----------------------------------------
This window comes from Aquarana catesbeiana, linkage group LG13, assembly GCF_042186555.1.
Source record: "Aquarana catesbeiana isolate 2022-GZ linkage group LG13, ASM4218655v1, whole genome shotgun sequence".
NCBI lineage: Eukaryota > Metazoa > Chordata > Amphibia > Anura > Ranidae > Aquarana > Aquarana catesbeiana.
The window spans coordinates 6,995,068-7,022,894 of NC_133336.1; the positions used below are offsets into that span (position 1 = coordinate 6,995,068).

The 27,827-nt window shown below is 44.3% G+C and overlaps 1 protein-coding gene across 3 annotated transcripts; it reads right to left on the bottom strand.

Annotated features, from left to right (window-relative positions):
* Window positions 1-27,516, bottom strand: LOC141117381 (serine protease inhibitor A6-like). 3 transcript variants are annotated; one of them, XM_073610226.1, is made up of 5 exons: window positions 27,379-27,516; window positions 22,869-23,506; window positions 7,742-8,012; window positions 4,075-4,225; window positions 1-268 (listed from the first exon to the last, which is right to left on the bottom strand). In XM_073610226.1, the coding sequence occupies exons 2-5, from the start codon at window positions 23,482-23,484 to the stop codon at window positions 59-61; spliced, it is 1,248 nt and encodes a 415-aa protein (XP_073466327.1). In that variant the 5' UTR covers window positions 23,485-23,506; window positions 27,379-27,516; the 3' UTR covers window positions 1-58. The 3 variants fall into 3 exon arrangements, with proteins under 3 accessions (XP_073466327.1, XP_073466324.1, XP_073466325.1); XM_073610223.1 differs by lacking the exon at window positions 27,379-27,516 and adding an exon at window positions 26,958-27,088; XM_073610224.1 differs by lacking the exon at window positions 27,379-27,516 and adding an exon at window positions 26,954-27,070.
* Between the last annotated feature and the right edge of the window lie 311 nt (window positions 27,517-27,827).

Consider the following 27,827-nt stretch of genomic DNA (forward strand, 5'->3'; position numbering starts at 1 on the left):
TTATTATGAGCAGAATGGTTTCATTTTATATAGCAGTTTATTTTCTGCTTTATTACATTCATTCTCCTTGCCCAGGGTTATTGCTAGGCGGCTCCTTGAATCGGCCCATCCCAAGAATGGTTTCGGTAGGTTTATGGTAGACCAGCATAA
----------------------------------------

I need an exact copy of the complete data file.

This window comes from Aquarana catesbeiana, linkage group LG13, assembly GCF_042186555.1.
Source record: "Aquarana catesbeiana isolate 2022-GZ linkage group LG13, ASM4218655v1, whole genome shotgun sequence".
NCBI lineage: Eukaryota > Metazoa > Chordata > Amphibia > Anura > Ranidae > Aquarana > Aquarana catesbeiana.
The window spans coordinates 6,995,068-7,022,894 of NC_133336.1; the positions used below are offsets into that span (position 1 = coordinate 6,995,068).

The 27,827-nt window shown below is 44.3% G+C and overlaps 1 protein-coding gene across 3 annotated transcripts; it reads right to left on the bottom strand.

Annotated features, from left to right (window-relative positions):
* Window positions 1-27,516, bottom strand: LOC141117381 (serine protease inhibitor A6-like). 3 transcript variants are annotated; one of them, XM_073610226.1, is made up of 5 exons: window positions 27,379-27,516; window positions 22,869-23,506; window positions 7,742-8,012; window positions 4,075-4,225; window positions 1-268 (listed from the first exon to the last, which is right to left on the bottom strand). In XM_073610226.1, the coding sequence occupies exons 2-5, from the start codon at window positions 23,482-23,484 to the stop codon at window positions 59-61; spliced, it is 1,248 nt and encodes a 415-aa protein (XP_073466327.1). In that variant the 5' UTR covers window positions 23,485-23,506; window positions 27,379-27,516; the 3' UTR covers window positions 1-58. The 3 variants fall into 3 exon arrangements, with proteins under 3 accessions (XP_073466327.1, XP_073466324.1, XP_073466325.1); XM_073610223.1 differs by lacking the exon at window positions 27,379-27,516 and adding an exon at window positions 26,958-27,088; XM_073610224.1 differs by lacking the exon at window positions 27,379-27,516 and adding an exon at window positions 26,954-27,070.
* Between the last annotated feature and the right edge of the window lie 311 nt (window positions 27,517-27,827).

Consider the following 27,827-nt stretch of genomic DNA (forward strand, 5'->3'; position numbering starts at 1 on the left):
TTATTATGAGCAGAATGGTTTCATTTTATATAGCAGTTTATTTTCTGCTTTATTACATTCATTCTCCTTGCCCAGGGTTATTGCTAGGCGGCTCCTTGAATCGGCCCATCCCAAGAATGGTTTCGGTAGGTTTATGGTAGACCAGCATAA